Were the continents closer together then or still further apart? ( continental drift)
Roughly where they are now, in fact, from any maps I have seen. The land bridge was the result of water levels falling due to the water being locked up in the ice sheets during glacial maxima. Same with the land bridges connecting the UK to Europe that came and went, with the most dramatic being Doggerland, basically a small continent unto itself where the North Sea is now that connected Scotland to where the low countries and Denmark are today.
 
Roughly where they are now, in fact, from any maps I have seen. The land bridge was the result of water levels falling due to the water being locked up in the ice sheets during glacial maxima. Same with the land bridges connecting the UK to Europe that came and went, with the most dramatic being Doggerland, basically a small continent unto itself where the North Sea is now that connected Scotland to where the low countries and Denmark are today.
Interesting
 
To me multiple arrivals make the most sense, just as there were multiple arrivals in most of Eurasia. Our ancestors seemed to be very mobile once they left East Africa.
 
A rare green comet will be passing over the northern hemisphere in January ( southern hemisphere in February) It was just discovered in March 2022 and it was last seen 50,000 years ago. So look up with your telescopes and binoculars (and possibly it may also be visible to the naked eye at the end of January). This Thursday it will be close to the Sun making it brighter.
Look Northeast, low on the horizon, just before midnight on January 12th with binoculars or telescope.
As the comet nears earth, it can be seen throughout January near Polaris (North Star) in the evening.
 
The BBC are making asses of themselves. Well, not really. However, they do have a nice piece out on research into how donkeys, aka asses, were bred from domesticated wild asses. The donkey, and the donkey-horse hybrid the mule, has been a valuable animal partner for millennia, carrying goods far and wide around the world. Apparently, the Romans even had huge (by donkey standards) donkeys. And a recent study suggests that it all began in the Horn of Africa 7000ish years ago.

 
Yet mullish Ness continues as a dark void ... it is resistant to distant onservation as the infinite remains far out ...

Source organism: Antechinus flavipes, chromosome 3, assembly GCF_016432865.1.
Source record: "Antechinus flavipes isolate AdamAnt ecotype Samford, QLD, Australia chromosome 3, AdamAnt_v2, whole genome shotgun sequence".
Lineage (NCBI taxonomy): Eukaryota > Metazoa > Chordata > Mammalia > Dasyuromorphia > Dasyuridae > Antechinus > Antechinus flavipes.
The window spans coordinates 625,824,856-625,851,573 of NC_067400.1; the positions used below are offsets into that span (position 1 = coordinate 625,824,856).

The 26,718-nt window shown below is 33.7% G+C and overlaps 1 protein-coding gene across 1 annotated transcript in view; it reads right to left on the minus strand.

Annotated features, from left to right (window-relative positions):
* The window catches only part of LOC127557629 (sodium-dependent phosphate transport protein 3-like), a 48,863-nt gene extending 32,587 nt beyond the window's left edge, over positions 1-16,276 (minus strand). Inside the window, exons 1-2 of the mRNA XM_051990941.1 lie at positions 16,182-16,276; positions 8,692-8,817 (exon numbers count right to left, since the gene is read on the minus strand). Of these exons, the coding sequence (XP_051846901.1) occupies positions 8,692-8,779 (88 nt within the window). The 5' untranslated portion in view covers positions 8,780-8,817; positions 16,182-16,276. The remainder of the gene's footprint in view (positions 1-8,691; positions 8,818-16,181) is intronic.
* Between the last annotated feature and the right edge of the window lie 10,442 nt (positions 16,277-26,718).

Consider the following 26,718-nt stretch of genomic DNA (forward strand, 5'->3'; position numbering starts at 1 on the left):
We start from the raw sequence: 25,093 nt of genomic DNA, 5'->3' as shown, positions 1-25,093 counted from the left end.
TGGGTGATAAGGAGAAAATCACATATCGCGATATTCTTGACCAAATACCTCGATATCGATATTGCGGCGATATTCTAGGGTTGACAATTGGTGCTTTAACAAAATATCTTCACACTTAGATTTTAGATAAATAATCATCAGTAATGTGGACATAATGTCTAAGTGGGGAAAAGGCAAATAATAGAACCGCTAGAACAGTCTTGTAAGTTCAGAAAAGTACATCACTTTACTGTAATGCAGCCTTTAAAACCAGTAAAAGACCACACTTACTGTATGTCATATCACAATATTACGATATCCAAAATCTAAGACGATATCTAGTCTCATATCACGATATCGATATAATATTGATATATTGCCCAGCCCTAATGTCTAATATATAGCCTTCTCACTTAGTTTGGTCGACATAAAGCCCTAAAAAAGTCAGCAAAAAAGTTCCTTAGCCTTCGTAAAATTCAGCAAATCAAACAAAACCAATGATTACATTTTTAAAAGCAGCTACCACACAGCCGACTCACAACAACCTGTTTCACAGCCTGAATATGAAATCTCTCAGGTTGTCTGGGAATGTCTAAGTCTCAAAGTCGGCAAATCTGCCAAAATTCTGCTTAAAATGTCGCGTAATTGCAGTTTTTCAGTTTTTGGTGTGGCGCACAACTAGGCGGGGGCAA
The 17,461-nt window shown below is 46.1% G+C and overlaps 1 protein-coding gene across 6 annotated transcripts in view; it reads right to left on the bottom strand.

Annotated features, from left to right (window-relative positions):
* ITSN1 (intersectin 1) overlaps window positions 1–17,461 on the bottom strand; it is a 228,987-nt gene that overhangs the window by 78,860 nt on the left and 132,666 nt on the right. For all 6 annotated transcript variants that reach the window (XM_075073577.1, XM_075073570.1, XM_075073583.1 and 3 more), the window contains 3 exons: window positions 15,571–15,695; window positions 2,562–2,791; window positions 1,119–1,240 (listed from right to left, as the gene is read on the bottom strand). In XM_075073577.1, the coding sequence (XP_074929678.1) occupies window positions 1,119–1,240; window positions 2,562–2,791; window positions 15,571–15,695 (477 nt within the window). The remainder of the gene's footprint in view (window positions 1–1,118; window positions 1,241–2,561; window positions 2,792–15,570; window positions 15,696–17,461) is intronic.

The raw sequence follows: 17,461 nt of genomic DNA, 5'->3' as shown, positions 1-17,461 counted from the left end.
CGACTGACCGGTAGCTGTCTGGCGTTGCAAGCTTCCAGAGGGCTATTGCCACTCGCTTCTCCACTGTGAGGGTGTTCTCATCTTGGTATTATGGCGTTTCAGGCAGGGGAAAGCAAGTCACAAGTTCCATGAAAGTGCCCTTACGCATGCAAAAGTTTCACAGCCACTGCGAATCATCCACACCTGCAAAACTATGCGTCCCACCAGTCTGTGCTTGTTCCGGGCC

It is said that in everyone ... as mono ... is a mule ... a working bit ... so dispose of it! Thus the pious psyche ... prepare it could evolve ...
 
I talked about Steve Brusatte in the "what are you reading?" thread but here's the man himself giving a 1 hour lecture based on his book Rise & Reign of Mammals from last year. Brusatte is an American paleontologist on faculty at the University of Edinburgh in Scotland. While he started out researching dinosaurs, his recent work has been focused on the rapid evolution of mammals in the period just after the extinction of the dinosaurs. Hence the topic of this latest book.

 
Mammals may be going bust because of lack of appreciation by themselves ... the self is something to know! Thus busts on columns ... stand outs ... resmbling fallacy of ethic ...
 
Mammals may be going bust because of lack of appreciation by themselves ...
Maybe a specific species of them, sure.;) I have little doubt that our immediate successors as dominant species will also be mammalian, though probably not primates. Birds might be a second choice, though losing their arms to create wings would be a bit of a disadvantage in some ways.
 
Maybe a specific species of them, sure.;) I have little doubt that our immediate successors as dominant species will also be mammalian, though probably not primates. Birds might be a second choice, though losing their arms to create wings would be a bit of a disadvantage in some ways.


Some feel that gnawing urge to escapism ... and thus the bust is on ... just how it goes ... mysterious and methodical myth ... thus rites of passage!

In theory of the big wheels it may be a small point ... period? Denotes the temp oral in some cases as go nutz ... espectially about fixation ...

Is that established as motive ... another urge ante conflict to support the dark game ... the mystery is off there ...

Catches me in a leaning of not knowing what to think as BS but pondering further on ...
 
Here's an interesting tale. Antibiotic resistance, and antibiotics, predate us by millions, maybe billions, of years. In fact, they seem to be part of how bacteria build and maintain communities (e.g. the colonies of bacteria that form biofilms). Which has implications for how we handle the current crisis of antibiotic resistance.


And also from SciShow, controlling lightning with ... LASERS!